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A set of numbers is said to satisfy Benford's law if the leading digit d (d ∈ {1, ..., 9}) occurs with probability,

$$ P(d)=\log_{10}(d+1)-\log_{10}d$$

With Birkhoff's Ergodic Theorem is possible to prove that the sequence $2^n$( for example) satisfies the Benford's law.

The Fibonacci sequence satisfies Berford's law?

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Given that the Fibonacci sequence behaves (asymptotically) like $\varphi^n$, the first digits of which ought to follow the same distribution as $2^n$, I'm going to say the answer is probably yes. – Jonathan Christensen Dec 29 '12 at 15:56
you are right. Indeed every solution of a difference equation satisfies the Benford's law. – user52188 Dec 29 '12 at 16:02
Note that the sequence $10^n$ doesn't satisfy Benford's law. Neither does $\sqrt[3]{10} ^n$. Reasoning is in my answer. – Calvin Lin Dec 29 '12 at 16:10
almost every solution of a difference equation. you are right – user52188 Dec 29 '12 at 16:41
Since the tribonacci sequence is also $T_n \approx Ax_1^n$, then by Calvin Lin's argument, the tribonacci numbers follow Benford's law as well. – Tito Piezas III Feb 26 at 19:36
up vote 5 down vote accepted

Yes.If $x$ is a real value that is not a rational power of 10, then $x^n$ will satisfy Benford's law. To see this, note that $\log x$ is irrational, hence consider $\log x$ looping around the unit circle (fractional part). When $ \log d < \{ n\log x \} < \log (d+1)$, then $x^n$ will have a starting digit of $d$. The sequence $\{ n \log x\}$ is uniformly dense on the unit circle, hence with probability $\log (d+1) - \log d$, $x^n$ will have a starting digit of $d$.

To apply this to the Fibonacci sequence, note that $F_n = A \phi^n + B \phi^{-n}$ and $\phi^{-1}< 1$ hence 'can be ignored'. So $\{ \log F_n \} \approx \{ \log A + n \log \phi \} $, and we have the result as needed.

The reason why we need $x$ to not be a rational power of 10, is so that $\log x$ is not a rational number. If it was, then $n \log x$ will be fixed points around the unit circle, and the starting digits will be extremely fixed. Whereas, when $\log x$ is irrational, it is standard to show that $\log x$ loops around the circle, doesn't return to the starting point, is periodic, hence has uniform density.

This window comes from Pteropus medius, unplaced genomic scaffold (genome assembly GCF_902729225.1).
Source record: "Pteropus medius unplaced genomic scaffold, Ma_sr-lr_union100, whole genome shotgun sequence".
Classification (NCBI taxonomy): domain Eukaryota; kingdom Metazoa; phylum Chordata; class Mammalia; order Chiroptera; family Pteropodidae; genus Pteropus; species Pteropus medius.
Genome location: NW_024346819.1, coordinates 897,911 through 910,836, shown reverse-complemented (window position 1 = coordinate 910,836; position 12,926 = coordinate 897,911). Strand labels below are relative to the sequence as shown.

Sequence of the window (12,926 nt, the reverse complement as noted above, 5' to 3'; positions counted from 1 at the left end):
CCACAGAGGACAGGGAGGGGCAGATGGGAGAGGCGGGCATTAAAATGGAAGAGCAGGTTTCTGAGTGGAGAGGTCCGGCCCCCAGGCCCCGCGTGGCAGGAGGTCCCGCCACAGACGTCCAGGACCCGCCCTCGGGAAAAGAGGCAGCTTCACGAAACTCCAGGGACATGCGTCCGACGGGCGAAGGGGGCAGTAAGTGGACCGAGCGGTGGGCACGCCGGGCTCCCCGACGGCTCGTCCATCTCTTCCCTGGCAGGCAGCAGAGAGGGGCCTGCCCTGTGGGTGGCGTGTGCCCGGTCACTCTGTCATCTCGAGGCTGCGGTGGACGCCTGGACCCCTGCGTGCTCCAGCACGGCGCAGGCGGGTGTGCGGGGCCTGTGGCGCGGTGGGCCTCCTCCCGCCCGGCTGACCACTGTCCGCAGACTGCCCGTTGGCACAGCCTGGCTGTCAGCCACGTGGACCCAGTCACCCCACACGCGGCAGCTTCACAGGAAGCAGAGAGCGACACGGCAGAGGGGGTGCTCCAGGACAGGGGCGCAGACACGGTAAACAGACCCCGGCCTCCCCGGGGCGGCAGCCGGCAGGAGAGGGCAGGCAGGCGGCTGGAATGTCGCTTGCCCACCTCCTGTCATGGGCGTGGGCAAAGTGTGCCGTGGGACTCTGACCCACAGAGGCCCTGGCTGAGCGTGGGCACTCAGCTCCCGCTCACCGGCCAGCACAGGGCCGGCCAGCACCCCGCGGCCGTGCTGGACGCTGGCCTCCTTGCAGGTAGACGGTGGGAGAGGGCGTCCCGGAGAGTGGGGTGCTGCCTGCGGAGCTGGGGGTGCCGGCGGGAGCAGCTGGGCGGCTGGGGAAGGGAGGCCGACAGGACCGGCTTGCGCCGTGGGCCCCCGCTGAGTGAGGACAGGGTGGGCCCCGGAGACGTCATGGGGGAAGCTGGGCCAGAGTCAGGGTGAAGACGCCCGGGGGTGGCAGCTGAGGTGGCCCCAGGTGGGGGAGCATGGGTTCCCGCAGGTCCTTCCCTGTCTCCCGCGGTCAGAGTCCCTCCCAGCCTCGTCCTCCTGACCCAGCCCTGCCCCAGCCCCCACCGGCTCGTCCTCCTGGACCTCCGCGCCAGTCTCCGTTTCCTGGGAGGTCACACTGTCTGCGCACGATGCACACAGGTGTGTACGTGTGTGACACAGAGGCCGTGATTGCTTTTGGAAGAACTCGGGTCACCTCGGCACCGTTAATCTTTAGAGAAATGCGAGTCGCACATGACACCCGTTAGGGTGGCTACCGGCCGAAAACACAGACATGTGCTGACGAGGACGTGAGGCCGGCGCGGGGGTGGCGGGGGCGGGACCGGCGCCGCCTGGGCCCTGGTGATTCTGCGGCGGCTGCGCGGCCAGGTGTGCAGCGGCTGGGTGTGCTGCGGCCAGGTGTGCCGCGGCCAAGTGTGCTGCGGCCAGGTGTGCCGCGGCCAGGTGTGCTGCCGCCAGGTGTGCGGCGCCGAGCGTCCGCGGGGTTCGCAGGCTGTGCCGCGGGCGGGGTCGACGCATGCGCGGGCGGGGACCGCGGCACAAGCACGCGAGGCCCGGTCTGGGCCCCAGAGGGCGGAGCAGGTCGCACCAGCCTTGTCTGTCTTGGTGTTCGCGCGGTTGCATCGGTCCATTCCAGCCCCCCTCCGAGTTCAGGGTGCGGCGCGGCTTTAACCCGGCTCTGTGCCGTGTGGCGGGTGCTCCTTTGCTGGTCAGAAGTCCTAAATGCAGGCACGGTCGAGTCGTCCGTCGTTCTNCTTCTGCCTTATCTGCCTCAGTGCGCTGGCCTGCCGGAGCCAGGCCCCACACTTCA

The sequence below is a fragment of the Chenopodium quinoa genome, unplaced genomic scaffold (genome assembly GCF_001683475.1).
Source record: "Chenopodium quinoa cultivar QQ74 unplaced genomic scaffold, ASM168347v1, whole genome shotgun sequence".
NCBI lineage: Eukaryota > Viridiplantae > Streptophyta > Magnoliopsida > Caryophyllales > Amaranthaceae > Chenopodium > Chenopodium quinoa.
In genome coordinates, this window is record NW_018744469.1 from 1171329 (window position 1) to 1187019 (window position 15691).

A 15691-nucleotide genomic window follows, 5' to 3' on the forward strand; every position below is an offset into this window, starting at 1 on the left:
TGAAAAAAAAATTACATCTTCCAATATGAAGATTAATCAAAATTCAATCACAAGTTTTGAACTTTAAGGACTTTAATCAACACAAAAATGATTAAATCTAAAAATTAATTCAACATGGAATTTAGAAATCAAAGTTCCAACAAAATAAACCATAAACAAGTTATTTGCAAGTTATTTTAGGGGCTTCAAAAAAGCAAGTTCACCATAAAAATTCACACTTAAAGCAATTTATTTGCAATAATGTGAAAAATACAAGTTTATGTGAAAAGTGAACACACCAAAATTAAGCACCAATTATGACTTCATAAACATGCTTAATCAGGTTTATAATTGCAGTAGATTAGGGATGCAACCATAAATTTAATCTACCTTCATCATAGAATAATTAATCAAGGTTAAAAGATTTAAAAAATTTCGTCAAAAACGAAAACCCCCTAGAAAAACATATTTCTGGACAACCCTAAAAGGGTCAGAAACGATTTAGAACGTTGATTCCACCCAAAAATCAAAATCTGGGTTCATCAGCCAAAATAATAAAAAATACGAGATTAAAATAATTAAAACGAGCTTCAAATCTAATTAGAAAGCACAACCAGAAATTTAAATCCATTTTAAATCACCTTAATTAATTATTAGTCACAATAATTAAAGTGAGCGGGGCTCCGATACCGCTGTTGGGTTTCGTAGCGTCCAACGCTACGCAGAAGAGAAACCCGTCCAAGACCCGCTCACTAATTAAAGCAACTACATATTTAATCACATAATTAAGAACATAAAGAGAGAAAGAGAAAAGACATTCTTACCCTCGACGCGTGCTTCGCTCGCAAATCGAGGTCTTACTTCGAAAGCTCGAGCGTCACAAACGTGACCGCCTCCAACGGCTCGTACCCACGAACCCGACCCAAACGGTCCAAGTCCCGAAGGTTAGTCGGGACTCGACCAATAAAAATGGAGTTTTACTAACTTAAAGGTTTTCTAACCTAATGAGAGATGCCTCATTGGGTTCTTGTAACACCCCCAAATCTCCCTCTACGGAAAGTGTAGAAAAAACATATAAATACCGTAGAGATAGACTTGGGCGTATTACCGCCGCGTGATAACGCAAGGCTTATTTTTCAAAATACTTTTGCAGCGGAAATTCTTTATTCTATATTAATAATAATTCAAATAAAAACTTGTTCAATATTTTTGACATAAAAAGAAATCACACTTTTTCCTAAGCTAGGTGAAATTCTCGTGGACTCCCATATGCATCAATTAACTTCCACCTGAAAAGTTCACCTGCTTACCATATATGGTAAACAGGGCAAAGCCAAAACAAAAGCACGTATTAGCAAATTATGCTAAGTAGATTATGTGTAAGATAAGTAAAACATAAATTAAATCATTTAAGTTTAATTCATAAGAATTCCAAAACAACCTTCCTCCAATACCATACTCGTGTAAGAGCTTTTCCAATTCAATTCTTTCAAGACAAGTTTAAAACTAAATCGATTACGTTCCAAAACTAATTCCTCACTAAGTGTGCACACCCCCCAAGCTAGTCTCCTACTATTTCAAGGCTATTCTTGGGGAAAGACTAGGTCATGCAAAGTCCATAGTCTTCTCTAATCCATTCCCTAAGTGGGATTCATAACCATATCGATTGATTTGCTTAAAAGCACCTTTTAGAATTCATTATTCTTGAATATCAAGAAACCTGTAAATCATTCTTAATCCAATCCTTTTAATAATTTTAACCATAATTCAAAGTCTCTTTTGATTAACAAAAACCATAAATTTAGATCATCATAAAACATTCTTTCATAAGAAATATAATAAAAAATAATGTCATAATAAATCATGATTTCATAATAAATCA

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how do you prove that nlogx is uniformly dense? And is intuive that we can ignore that term, but is not clear to me. – user52188 Dec 29 '12 at 16:53
I know prove that using uniquiness ergodic of roation logx( logx is irrational). Do you proved it using another way? – user52188 Dec 29 '12 at 17:00
The reason why we can ignore the term, is because with $\phi ^{-1} < 1$, then $B\phi^{-n}$ is eventually going to be $<1$ regardless of what $B$ is. (This affects the last digit, and has negligible effect on the first digit, esp with $n>>1000$.) And so the first digit of the Fibonacci number, is going to be equal to the first digit of the irrational number $A \phi^n$ (except possibly in the case when it comes really close to 999999999....) – Calvin Lin Dec 29 '12 at 17:05
While the fact that the irrational rotation of the circle is ergodic is a classical result of ergodic theory, this result actually predates ergodic theory. Take any irrational number, let the fractional part be $\theta$, consider $N = \lfloor \frac {1}{\theta} \rfloor$, look at the values $\{ \theta, 2 \theta, \ldots, N \theta \}$, compare them with the values $\{ (N+1) \theta, (N+2) \theta, \ldots, 2N \theta \}$, which is a rotation by $ 1 - N \theta$ (which is less than $\theta$ by construction). This should be sufficient for you to proceed. – Calvin Lin Dec 29 '12 at 17:12

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